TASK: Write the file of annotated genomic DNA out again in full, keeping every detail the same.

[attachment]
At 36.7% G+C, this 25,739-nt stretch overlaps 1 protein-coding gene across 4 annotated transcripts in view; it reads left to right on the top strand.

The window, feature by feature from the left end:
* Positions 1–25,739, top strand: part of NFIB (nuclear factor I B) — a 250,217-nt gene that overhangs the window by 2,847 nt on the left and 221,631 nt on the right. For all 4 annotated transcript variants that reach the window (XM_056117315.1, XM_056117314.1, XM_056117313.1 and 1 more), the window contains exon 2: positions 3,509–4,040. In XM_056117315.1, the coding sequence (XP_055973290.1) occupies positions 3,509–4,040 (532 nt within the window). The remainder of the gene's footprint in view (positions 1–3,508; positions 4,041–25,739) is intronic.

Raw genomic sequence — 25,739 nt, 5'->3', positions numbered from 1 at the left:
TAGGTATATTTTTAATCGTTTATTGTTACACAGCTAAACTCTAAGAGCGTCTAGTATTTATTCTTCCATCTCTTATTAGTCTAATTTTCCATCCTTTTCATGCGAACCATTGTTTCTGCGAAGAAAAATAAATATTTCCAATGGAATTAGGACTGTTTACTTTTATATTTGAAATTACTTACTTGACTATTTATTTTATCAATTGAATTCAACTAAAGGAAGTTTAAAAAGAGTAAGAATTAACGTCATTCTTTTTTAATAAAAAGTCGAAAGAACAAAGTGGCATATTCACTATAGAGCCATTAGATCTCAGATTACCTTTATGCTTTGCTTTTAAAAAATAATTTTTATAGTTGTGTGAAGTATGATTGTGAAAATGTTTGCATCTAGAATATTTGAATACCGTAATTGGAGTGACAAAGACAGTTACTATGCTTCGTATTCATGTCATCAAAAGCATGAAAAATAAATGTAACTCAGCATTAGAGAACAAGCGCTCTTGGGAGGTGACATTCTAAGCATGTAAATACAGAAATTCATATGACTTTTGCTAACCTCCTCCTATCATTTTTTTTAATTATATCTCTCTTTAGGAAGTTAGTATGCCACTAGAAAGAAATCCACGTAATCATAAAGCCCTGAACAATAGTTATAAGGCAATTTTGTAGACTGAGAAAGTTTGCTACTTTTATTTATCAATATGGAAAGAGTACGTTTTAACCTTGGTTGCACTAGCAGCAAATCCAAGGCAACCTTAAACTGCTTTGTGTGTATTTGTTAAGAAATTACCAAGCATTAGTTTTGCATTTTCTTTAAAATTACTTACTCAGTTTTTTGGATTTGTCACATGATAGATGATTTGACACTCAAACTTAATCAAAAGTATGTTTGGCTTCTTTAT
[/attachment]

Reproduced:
At 36.7% G+C, this 25,739-nt stretch overlaps 1 protein-coding gene across 4 annotated transcripts in view; it reads left to right on the top strand.

The window, feature by feature from the left end:
* Positions 1–25,739, top strand: part of NFIB (nuclear factor I B) — a 250,217-nt gene that overhangs the window by 2,847 nt on the left and 221,631 nt on the right. For all 4 annotated transcript variants that reach the window (XM_056117315.1, XM_056117314.1, XM_056117313.1 and 1 more), the window contains exon 2: positions 3,509–4,040. In XM_056117315.1, the coding sequence (XP_055973290.1) occupies positions 3,509–4,040 (532 nt within the window). The remainder of the gene's footprint in view (positions 1–3,508; positions 4,041–25,739) is intronic.

Raw genomic sequence — 25,739 nt, 5'->3', positions numbered from 1 at the left:
TAGGTATATTTTTAATCGTTTATTGTTACACAGCTAAACTCTAAGAGCGTCTAGTATTTATTCTTCCATCTCTTATTAGTCTAATTTTCCATCCTTTTCATGCGAACCATTGTTTCTGCGAAGAAAAATAAATATTTCCAATGGAATTAGGACTGTTTACTTTTATATTTGAAATTACTTACTTGACTATTTATTTTATCAATTGAATTCAACTAAAGGAAGTTTAAAAAGAGTAAGAATTAACGTCATTCTTTTTTAATAAAAAGTCGAAAGAACAAAGTGGCATATTCACTATAGAGCCATTAGATCTCAGATTACCTTTATGCTTTGCTTTTAAAAAATAATTTTTATAGTTGTGTGAAGTATGATTGTGAAAATGTTTGCATCTAGAATATTTGAATACCGTAATTGGAGTGACAAAGACAGTTACTATGCTTCGTATTCATGTCATCAAAAGCATGAAAAATAAATGTAACTCAGCATTAGAGAACAAGCGCTCTTGGGAGGTGACATTCTAAGCATGTAAATACAGAAATTCATATGACTTTTGCTAACCTCCTCCTATCATTTTTTTTAATTATATCTCTCTTTAGGAAGTTAGTATGCCACTAGAAAGAAATCCACGTAATCATAAAGCCCTGAACAATAGTTATAAGGCAATTTTGTAGACTGAGAAAGTTTGCTACTTTTATTTATCAATATGGAAAGAGTACGTTTTAACCTTGGTTGCACTAGCAGCAAATCCAAGGCAACCTTAAACTGCTTTGTGTGTATTTGTTAAGAAATTACCAAGCATTAGTTTTGCATTTTCTTTAAAATTACTTACTCAGTTTTTTGGATTTGTCACATGATAGATGATTTGACACTCAAACTTAATCAAAAGTATGTTTGGCTTCTTTAT